Ravens could pull together or just end up falling apart

Dolphins 9, Ravens 6

November 17, 2003|By Mike Preston

MIAMI -- The Ravens are a team at the crossroads. Despite coach Brian Billick's efforts to keep peace, they are on the verge of having internal problems and falling apart if they're not careful.

Only minutes after Billick said he would not let the media tear apart his team in the wake of the Ravens' 9-6 overtime loss to the Miami Dolphins, star linebacker Ray Lewis was heard screaming loudly in the shower.

According to a team source, Lewis was involved in separating offensive tackle Orlando Brown and line coach Jim Colletto during a brief exchange. There was no official comment on the incident, but it was symbolic of the recent direction of this team. Losing can cause problems.

The Ravens have played great defense and pathetic offense. They make big plays on defense and very few on offense, so they find themselves tied for first place in the woeful AFC North with the Cincinnati Bengals.

Actually, the Bengals have a slight lead because they beat the Ravens earlier this season. Now, isn't that something? The Bengals are in first place and the Ravens are struggling. Talk about role reversals.

"This loss hurts," said Ravens defensive back Gary Baxter. "When you lose like we lost, it's human nature to be mad. You're going to have guys with attitudes. But when it's all said and done, we've got to encourage each other. We'll put this behind us, and we'll be ready to rock and roll next week."

Hopefully for the Ravens, it will turn out that way. Four of the team's final six games are at home. There are signs, however, of a downward spiral. Running back Jamal Lewis might be getting tired from the pounding he took earlier in the season. He fumbled only once in his first 187 carries, but has fumbled three times in his past 53.

Starting quarterback Anthony Wright was ineffective yesterday in an offense that was designed for Chris Redman, the player he replaced after a poor second half against the St. Louis Rams last week.

And then there was the usual -- poor play-calling from the Matt and Brian Show and 10 penalties, most of them on the offensive side.

And you wonder why the defensive players may be a little upset?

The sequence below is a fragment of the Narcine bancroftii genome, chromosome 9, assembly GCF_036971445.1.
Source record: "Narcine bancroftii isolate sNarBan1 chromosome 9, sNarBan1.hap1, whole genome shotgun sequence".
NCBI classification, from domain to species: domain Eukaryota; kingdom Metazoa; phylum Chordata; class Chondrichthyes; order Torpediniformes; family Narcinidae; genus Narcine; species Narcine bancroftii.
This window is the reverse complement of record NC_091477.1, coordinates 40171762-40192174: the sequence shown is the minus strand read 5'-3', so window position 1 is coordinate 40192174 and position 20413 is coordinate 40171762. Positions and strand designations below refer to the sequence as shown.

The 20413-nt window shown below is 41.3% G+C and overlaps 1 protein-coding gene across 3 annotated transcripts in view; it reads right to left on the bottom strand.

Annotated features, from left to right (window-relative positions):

They held Miami to 267 yards of total offense. They gave up only nine points to a team that started five of 14 possessions at the Miami 47 (twice) and the Ravens' 23, 43 and 33.

Billick might be able to keep players quiet publicly, but privately the boys are stewing.

"We understand what a team is," said Ray Lewis, who was heard screaming the words "Superman" and "a cape" from the shower area during the confrontation.

"It's defense, special teams and offense. We have to come in and do our job. We have to take pride that they didn't get in the end zone. When it's 6-6 and you have the ball, you have to win. You can't turn the ball over. It's not that complicated."

Regardless of where the Ravens finish this season, even if they win the Super Bowl, new owner Steve Bisciotti needs to force Billick to bring in some new offensive coaches and sign some big-time players. The Ravens have skill players who can't catch and a staff that doesn't know how to use the great ones it has.

This should be rookie Kyle Boller's playing time right now, but the Ravens are stuck with Wright because Billick killed Redman's confidence at the beginning of the season by naming Boller the starter.

Wright completed 14 of 25 passes for 112 yards yesterday, with two interceptions. His most costly mistake came with 5:11 left in regulation, on a second-and-10 from the Miami 36 when he threw behind tight end Todd Heap at the Dolphins' 30 and safety Sammy Knight picked it off and returned the ball 17 yards to kill the drive.

"It was a bad throw on my part," Wright said. "I couldn't step up into the pass and it therefore was a little behind."

But Billick and offensive coordinator Matt Cavanaugh also deserve the blame. This was a field-goal game, and the Ravens had the wind at that point.

Just run Jamal Lewis. No one cares if the Dolphins had eight or nine in the box, or even Jack in the box -- just run Lewis and bring on kicker Matt Stover, who already had field goals of 39 and 45 yards.

Another poor decision came at the end of the first half. On third-and-six from the Miami 31 with 41 seconds left, Wright was sacked for a 7-yard loss. Backup receiver Ron Johnson also received a personal-foul penalty to put the Ravens totally out of field-goal range.

But again, this was a field-goal game. Run Lewis.

Maybe the most embarrassing moment came after Lamont Brightful returned a kickoff 73 yards to the Dolphins' 15 with 11:12 left in the opening half. The Ravens had to call on Stover after losing 6 yards on the next three plays.

Billick was obviously irritated by the penalties and turnovers. Some were committed by two Pro Bowl players -- offensive tackle Jonathan Ogden and Heap.

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